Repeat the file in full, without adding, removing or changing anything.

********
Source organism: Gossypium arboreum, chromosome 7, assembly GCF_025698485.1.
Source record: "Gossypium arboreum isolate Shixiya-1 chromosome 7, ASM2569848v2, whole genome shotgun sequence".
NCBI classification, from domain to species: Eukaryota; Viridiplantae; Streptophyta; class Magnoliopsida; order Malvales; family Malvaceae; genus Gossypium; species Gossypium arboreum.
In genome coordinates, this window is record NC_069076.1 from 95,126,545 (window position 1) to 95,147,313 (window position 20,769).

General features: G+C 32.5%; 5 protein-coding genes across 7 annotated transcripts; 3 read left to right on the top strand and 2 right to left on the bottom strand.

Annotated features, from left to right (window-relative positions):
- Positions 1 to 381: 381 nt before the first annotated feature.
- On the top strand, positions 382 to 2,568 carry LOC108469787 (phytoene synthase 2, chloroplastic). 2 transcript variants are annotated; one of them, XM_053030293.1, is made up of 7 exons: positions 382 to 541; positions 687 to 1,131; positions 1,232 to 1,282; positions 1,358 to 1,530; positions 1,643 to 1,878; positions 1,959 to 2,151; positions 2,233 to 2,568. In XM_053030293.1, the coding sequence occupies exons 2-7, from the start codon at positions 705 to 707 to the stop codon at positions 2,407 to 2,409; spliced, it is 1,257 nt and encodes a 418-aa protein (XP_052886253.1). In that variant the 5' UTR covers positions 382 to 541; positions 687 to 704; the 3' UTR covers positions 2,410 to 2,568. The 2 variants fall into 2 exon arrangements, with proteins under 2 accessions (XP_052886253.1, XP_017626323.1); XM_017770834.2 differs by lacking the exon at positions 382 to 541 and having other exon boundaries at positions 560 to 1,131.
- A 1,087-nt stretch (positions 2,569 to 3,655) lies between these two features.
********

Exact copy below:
Source organism: Gossypium arboreum, chromosome 7, assembly GCF_025698485.1.
Source record: "Gossypium arboreum isolate Shixiya-1 chromosome 7, ASM2569848v2, whole genome shotgun sequence".
NCBI classification, from domain to species: Eukaryota; Viridiplantae; Streptophyta; class Magnoliopsida; order Malvales; family Malvaceae; genus Gossypium; species Gossypium arboreum.
In genome coordinates, this window is record NC_069076.1 from 95,126,545 (window position 1) to 95,147,313 (window position 20,769).

General features: G+C 32.5%; 5 protein-coding genes across 7 annotated transcripts; 3 read left to right on the top strand and 2 right to left on the bottom strand.

Annotated features, from left to right (window-relative positions):
- Positions 1 to 381: 381 nt before the first annotated feature.
- On the top strand, positions 382 to 2,568 carry LOC108469787 (phytoene synthase 2, chloroplastic). 2 transcript variants are annotated; one of them, XM_053030293.1, is made up of 7 exons: positions 382 to 541; positions 687 to 1,131; positions 1,232 to 1,282; positions 1,358 to 1,530; positions 1,643 to 1,878; positions 1,959 to 2,151; positions 2,233 to 2,568. In XM_053030293.1, the coding sequence occupies exons 2-7, from the start codon at positions 705 to 707 to the stop codon at positions 2,407 to 2,409; spliced, it is 1,257 nt and encodes a 418-aa protein (XP_052886253.1). In that variant the 5' UTR covers positions 382 to 541; positions 687 to 704; the 3' UTR covers positions 2,410 to 2,568. The 2 variants fall into 2 exon arrangements, with proteins under 2 accessions (XP_052886253.1, XP_017626323.1); XM_017770834.2 differs by lacking the exon at positions 382 to 541 and having other exon boundaries at positions 560 to 1,131.
- A 1,087-nt stretch (positions 2,569 to 3,655) lies between these two features.